TT: Since you spent so much time with Jim over the six years it took making the documentary do you think he’ll get another feature film made and distributed?
VB: I do. I really do. I don’t know if it’ll be GATOR GREEN or CAPONE or another film but I do think so. He has to. MANSON FAMILY took fifteen years to make but he got it done. He’ll make another film regardless of what format it’s shot on Super 8 or 16 mm it’ll always be shot on film.
TT: So after spending so much time on the documentary what’s next for you film wise?
VB: I started making a film entitled BLOOD WINGS about 7 years ago that’s shot on 16 mm. It’s about 65% shot it’s a crazy movie about a satanic cult that helps this young girl that has a terrible upbringing and she has a husband who’s a cop but he runs a dog fighting ring. It’s just a crazy film that I ran out of money on due to the film and processing but recently a producer contacted me and said he wants to help me finish it. There is also ten-minutes of animated scenes mixed throughout the film thats done by Jimmy Screamerclauz along with scenes shot on VHS and Super 8 it’ll be a weird mixed media format but it really fits for the story. I’ll also be doing a documentary on Linnea Quigley. I’ve known Linnea for a while so that’ll be really fun to do and the VanBebber short films will be available in a few months and it’ll be twenty-five short films that no one’s seen with commentary by Jim. There’s also new soundtracks for the films and it’ll have some extras as well. It’s just a really great package.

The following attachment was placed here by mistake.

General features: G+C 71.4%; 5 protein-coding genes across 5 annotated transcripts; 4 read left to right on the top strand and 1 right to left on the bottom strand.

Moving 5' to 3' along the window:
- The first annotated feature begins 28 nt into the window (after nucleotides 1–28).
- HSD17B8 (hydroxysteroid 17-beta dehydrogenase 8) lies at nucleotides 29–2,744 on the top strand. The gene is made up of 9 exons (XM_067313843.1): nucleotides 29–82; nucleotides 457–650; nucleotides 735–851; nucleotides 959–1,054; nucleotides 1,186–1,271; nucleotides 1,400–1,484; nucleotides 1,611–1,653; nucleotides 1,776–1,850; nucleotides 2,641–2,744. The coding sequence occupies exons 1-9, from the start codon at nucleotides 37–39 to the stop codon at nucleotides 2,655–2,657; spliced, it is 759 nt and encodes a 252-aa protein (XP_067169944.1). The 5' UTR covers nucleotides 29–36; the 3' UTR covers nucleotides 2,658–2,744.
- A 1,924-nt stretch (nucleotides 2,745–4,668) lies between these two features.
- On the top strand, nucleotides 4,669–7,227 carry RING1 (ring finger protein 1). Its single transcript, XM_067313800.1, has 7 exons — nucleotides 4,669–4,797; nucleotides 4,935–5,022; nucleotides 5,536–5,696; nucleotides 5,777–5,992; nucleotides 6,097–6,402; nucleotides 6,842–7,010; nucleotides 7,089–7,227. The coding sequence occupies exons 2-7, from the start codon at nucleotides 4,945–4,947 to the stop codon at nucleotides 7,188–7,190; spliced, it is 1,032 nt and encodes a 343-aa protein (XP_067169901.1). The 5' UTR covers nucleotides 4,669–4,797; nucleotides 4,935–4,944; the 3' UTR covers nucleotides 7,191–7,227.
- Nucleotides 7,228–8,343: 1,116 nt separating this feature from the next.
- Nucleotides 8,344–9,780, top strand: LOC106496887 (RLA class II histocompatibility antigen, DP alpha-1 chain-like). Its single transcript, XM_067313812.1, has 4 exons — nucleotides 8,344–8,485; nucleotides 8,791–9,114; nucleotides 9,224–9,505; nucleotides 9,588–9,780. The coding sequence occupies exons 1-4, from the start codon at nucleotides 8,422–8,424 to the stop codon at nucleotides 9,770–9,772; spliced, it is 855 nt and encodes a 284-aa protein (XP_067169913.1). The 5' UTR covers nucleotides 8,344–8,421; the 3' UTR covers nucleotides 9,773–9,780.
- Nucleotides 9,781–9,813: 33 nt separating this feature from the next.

TT: Thank you so much Victor for the conversation. Where can people find you online?
Buy DIARY OF A DEADBEAT on Amazon